Bethlehem means house of bread (beth: house, lehem:of bread), and bread held great importance in Bible times. It was a staple in the ancient diet and provided not only comfort but nourishment necessary for survival. Used in Temple worship, bread also came to symbolize God’s provision and presence and played an important role in Jewish Passover celebrations.

bread on a table
Photo Credit: Unsplash/Wesuel

This again pointed back to Christ as Redeemer. You may be familiar with the story. God’s people had been oppressed for 400 years under Egyptian rule. But God heard their cries and sent a liberator to set them free and lead them to the Promised Land. En route, God taught them how to have an intimate relationship with Him, and that relationship was based on total dependence. Each day, God fed them manna, a bread-like substance, teaching them that He alone was their provider and sustainer.

Jesus reiterated these truths in the gospel of John when He declared Himself the Bread of life. He made this powerful I Am statement shortly after feeding a hungry crowd using five small barley loaves and two fish. Scripture says He didn’t just give them a taste or enough to hold them to their next meal. Jesus then took the loaves, gave thanks, and distributed to those who were seated as much as they wanted. He did the same with the fish”(John 6:11, NIV, emphasis mine). We serve a life-giving God of abundance who provides daily for our needs.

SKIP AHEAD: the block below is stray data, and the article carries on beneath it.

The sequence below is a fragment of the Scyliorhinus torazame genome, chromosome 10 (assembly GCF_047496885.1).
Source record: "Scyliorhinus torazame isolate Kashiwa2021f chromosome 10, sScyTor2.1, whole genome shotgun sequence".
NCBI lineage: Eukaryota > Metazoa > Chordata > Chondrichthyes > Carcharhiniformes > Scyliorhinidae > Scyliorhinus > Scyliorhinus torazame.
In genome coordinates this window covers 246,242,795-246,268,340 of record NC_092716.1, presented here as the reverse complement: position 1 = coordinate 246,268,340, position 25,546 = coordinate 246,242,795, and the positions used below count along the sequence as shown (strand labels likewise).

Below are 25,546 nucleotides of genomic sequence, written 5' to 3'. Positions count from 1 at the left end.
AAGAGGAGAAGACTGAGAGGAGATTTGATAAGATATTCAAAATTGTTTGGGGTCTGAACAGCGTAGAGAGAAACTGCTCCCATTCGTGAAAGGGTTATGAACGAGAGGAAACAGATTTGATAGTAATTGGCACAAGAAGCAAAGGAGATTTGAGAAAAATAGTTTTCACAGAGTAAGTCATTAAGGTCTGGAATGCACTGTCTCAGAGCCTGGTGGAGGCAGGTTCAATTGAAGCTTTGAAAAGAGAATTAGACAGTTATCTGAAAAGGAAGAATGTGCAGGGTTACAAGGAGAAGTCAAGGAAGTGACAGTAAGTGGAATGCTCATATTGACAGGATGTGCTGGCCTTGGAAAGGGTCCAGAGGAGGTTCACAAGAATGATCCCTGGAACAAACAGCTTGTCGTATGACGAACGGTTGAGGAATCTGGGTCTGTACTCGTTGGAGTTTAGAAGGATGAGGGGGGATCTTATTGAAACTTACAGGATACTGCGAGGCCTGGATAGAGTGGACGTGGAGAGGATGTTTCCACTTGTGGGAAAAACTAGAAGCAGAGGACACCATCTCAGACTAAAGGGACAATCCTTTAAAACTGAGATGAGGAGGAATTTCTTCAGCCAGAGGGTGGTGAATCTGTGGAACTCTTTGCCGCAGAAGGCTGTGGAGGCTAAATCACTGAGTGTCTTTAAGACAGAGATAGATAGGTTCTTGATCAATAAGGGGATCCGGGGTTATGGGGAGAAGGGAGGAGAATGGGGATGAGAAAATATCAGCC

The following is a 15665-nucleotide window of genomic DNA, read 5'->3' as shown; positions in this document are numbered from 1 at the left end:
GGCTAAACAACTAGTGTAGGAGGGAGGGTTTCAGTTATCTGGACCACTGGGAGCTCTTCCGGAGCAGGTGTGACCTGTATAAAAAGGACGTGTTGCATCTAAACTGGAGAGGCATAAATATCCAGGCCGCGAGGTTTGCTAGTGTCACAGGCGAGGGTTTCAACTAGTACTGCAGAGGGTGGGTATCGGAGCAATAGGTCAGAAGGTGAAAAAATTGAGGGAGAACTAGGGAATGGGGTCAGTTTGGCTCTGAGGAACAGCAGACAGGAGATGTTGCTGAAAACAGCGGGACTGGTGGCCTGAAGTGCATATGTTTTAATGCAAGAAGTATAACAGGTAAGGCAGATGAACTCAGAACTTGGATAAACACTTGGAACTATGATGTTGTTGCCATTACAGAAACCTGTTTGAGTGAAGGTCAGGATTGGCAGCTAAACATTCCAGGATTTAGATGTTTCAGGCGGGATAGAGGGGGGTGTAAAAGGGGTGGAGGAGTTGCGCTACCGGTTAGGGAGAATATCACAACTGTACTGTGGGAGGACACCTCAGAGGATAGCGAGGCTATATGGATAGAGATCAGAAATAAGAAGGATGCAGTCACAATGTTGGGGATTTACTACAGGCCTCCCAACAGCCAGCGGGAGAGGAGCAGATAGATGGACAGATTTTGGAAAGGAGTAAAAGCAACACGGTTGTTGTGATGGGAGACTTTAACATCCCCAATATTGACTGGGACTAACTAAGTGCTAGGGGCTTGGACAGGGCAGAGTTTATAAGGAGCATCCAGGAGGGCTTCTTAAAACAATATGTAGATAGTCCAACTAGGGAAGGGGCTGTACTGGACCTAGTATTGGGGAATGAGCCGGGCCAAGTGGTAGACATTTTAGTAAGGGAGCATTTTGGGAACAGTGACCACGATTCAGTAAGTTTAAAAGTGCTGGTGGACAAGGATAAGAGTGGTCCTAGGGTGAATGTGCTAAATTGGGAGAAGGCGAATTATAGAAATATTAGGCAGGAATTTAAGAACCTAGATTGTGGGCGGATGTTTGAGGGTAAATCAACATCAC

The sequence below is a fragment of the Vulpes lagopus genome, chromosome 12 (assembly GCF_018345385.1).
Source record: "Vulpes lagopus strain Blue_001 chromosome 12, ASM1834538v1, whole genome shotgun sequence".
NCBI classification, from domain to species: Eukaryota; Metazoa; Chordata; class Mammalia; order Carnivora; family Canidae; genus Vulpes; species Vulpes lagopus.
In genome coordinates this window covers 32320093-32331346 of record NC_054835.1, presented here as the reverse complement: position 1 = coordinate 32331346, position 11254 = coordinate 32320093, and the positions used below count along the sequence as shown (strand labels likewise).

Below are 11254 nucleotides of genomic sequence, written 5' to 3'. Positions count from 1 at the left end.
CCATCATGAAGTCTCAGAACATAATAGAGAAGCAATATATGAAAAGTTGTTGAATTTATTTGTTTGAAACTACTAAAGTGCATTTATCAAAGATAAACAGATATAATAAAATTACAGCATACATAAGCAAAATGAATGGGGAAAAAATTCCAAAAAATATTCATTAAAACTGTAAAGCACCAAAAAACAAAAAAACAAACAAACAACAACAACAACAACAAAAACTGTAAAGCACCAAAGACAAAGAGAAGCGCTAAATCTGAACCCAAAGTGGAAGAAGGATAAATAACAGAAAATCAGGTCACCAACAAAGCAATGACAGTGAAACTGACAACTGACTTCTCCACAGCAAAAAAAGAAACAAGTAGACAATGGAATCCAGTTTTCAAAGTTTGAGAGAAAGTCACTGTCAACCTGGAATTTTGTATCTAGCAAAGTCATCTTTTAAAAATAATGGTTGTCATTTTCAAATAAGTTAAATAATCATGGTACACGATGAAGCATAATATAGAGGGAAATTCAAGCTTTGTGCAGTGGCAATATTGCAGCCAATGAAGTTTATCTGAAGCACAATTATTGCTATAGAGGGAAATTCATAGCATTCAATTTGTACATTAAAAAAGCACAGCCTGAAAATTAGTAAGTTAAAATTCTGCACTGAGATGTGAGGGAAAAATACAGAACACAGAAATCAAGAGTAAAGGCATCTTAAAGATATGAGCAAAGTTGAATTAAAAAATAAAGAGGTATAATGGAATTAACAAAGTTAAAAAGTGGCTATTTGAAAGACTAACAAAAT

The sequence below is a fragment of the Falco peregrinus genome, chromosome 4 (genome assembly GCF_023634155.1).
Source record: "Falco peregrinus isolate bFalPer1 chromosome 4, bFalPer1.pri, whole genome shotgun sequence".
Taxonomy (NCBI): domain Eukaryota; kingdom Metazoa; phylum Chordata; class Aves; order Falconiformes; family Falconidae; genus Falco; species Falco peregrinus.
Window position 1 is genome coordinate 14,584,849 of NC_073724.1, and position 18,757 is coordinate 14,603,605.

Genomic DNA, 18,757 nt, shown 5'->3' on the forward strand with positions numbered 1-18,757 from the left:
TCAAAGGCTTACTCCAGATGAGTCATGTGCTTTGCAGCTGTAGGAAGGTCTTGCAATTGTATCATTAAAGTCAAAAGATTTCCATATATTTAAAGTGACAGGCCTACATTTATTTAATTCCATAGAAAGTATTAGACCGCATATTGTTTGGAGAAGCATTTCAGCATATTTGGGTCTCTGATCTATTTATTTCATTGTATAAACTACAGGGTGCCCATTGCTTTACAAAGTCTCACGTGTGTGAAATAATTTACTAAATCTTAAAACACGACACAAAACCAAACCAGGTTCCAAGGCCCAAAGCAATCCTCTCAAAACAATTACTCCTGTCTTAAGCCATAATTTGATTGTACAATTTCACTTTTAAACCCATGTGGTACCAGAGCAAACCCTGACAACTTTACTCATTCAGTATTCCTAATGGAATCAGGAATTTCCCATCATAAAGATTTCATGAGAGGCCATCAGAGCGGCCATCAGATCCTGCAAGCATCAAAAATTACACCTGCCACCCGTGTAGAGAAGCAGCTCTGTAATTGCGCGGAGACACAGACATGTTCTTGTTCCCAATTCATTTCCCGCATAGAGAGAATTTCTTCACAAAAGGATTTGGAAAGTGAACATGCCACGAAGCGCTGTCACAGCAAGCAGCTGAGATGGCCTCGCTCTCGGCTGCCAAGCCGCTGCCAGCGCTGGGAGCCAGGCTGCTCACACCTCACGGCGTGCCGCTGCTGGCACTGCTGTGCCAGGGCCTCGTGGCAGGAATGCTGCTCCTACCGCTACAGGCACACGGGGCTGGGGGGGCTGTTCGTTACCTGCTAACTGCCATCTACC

Following this miraculous feeding Jesus declared, “Do not work for food that spoils, but for food that endures to eternal life, which the Son of Man will give you. For on Him God the Father has placed His seal of approval.” When the people challenged Him, He replied, “It is My Father who gives you the true bread from heaven. For the bread of God is the bread that comes down from heaven and gives life to the world” (John 6:32-33).

After this, He proclaimed: “I am the bread of life. Whoever comes to Me will never go hungry, and whoever believes in Me will never be thirsty.”